The U.S. Federal Trade Commission has announced a "prize competition" for creating a software or hardware-based solution with the ability to auto-patch vulnerable Internet of Things (IoT) devices.

Today we are surrounded by a number of Internet-connected devices. Our homes are filled with tiny computers embedded in everything from security cameras, TVs and refrigerators to thermostat and door locks.

While IoT is going to improve life for many, the number of security risks due to lack of stringent security measures and encryption mechanisms in the devices have increased exponentially, giving attackers a large number of entry points to affect you in some or the other way.

Remember Mirai Botnet?

A botnet of just 100,000 hijacked IoT devices was used to flood the Dyn DNS service with unwanted requests and close down the Internet for Millions of Users a few months ago.

At that time, Chinese firm Hangzhou Xiongmai Technology admitted its smart products – DVRs and internet-connected cameras – were inadvertently misused to launch the massive DDoS attack against Dyn.

Later, the Chinese firm rolled out patches for security vulnerabilities found in its IoT products, but due to hard-coded passwords and the fact that their makers implemented the devices in a way that they cannot easily be updated, the firm recalled some of its products.

The manufacturers sell IoT devices with no mechanism in place for automated patch updates and therefore, effective patch deployment is a big problem for IoT devices.

This leaves their consumers with unsupported or vulnerable internet-connected devices shortly after purchase. A huge number of devices rely on weak and simple password 1234, hardcoded password, backdoors, insecure protocols.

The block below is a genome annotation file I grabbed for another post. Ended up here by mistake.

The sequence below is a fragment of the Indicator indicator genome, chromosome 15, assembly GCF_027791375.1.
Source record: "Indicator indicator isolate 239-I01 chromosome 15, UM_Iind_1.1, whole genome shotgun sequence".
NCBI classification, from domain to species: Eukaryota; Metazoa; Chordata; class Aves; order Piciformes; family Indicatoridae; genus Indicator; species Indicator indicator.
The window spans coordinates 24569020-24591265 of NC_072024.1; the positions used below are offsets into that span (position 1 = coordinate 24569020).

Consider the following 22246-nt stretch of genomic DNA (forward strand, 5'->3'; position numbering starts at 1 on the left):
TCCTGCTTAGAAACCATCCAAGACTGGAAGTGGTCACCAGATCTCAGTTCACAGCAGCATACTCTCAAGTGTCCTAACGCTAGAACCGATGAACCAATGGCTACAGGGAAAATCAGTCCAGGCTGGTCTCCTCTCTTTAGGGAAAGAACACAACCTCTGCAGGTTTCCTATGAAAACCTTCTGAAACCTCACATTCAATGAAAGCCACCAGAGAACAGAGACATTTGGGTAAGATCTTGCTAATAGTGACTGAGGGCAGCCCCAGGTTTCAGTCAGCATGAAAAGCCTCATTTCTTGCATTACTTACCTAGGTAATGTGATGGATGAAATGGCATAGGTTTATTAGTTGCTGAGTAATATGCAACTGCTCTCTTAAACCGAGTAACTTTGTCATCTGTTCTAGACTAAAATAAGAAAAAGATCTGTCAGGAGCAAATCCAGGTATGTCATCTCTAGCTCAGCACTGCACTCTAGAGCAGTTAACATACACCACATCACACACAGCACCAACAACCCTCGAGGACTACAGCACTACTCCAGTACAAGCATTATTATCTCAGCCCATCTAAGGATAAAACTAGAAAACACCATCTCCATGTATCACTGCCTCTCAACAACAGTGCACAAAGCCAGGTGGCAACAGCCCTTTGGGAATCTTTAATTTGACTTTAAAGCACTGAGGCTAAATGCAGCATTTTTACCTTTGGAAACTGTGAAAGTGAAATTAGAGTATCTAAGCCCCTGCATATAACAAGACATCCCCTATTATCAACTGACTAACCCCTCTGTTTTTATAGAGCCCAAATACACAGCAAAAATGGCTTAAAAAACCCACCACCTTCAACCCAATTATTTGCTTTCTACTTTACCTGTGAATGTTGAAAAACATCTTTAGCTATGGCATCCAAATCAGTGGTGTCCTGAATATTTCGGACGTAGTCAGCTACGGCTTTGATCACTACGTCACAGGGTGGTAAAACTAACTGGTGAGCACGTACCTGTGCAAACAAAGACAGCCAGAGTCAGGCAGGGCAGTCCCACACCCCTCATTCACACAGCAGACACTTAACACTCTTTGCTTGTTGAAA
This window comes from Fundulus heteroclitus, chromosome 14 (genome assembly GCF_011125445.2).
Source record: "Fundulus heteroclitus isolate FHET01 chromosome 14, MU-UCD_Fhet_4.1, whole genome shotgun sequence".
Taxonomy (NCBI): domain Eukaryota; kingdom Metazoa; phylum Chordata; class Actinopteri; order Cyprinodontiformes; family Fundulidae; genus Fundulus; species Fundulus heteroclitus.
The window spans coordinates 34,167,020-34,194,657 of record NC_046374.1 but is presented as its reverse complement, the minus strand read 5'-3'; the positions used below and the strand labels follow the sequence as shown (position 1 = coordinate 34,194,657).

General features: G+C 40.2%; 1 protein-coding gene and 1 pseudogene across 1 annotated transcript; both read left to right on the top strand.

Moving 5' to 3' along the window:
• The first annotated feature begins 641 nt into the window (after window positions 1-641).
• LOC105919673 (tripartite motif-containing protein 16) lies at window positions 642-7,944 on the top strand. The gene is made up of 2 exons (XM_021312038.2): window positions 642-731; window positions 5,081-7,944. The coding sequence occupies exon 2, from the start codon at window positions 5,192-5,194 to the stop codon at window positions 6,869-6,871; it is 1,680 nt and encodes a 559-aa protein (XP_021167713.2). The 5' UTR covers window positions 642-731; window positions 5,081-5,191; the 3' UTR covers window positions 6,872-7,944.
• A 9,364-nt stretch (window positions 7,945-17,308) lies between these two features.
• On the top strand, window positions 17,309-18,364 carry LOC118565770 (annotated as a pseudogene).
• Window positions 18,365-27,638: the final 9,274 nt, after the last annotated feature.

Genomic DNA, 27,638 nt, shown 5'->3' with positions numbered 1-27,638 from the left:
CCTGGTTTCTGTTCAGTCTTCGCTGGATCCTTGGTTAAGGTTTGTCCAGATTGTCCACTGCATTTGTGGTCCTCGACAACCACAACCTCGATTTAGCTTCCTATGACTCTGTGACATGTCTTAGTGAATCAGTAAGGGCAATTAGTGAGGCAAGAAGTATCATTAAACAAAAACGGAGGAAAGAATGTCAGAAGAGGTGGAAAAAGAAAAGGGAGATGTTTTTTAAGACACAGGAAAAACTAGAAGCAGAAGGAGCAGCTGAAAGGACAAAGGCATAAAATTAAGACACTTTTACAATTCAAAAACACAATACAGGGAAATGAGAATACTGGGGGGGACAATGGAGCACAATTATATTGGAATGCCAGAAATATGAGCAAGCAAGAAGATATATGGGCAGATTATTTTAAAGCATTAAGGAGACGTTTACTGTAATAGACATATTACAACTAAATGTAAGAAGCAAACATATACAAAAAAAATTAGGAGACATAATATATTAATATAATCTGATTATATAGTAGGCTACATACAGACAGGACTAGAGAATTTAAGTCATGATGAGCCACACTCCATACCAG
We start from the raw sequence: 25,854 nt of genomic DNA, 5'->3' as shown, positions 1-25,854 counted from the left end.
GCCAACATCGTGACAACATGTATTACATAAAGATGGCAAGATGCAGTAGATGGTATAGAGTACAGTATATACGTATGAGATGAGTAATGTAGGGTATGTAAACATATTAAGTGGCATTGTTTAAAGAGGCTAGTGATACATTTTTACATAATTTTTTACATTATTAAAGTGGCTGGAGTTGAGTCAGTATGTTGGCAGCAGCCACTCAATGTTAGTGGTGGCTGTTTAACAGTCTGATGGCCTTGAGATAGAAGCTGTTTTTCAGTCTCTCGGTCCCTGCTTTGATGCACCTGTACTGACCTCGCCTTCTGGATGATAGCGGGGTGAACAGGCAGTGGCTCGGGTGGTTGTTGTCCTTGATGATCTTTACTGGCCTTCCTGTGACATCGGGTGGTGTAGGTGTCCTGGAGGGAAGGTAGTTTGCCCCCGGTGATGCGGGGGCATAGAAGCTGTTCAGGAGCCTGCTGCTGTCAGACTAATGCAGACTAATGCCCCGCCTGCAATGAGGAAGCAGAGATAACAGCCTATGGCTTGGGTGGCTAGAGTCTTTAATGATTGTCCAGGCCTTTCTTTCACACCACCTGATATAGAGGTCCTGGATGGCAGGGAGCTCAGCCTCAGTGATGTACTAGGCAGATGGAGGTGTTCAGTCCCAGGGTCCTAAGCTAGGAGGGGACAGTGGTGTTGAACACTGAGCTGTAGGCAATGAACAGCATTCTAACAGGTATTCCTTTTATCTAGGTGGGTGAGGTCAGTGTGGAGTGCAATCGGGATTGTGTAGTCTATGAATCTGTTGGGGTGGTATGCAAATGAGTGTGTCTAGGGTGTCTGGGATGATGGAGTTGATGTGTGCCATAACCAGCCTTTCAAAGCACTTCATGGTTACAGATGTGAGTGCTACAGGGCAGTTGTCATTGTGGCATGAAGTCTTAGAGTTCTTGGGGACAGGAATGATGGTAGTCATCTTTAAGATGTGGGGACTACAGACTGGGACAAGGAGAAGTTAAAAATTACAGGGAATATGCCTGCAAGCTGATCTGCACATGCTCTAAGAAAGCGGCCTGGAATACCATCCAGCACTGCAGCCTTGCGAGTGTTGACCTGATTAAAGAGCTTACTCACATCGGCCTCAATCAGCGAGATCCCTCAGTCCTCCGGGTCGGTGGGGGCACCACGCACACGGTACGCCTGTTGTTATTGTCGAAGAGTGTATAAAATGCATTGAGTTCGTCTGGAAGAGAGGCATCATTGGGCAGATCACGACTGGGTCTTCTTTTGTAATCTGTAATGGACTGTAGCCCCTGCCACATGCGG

Now, in an attempt to find a solution that can be used against security vulnerabilities in IoT systems, the U.S. Federal Trade Commission has announced a "prize competition" for public, Computerworld reports.

The good news is you can earn up to $25,000 for a technical solution (tool) that "consumers can deploy to guard against security vulnerabilities in software on the Internet of Things devices in their homes."

The FTC is looking for a tool that could be used to perform automatic software updates for Internet-connected devices and up-to-date physical devices as well; wherein some will automatically update while others require users to adjust one or more settings.
The winning tool could be a physical device, an app or a cloud-based service that, at a minimum, will "help protect consumers from security vulnerabilities caused by out-of-date software," said the FTC.
The FTC will announce the winners in July. This new announcement is scheduled to be published Wednesday in the Federal Register.

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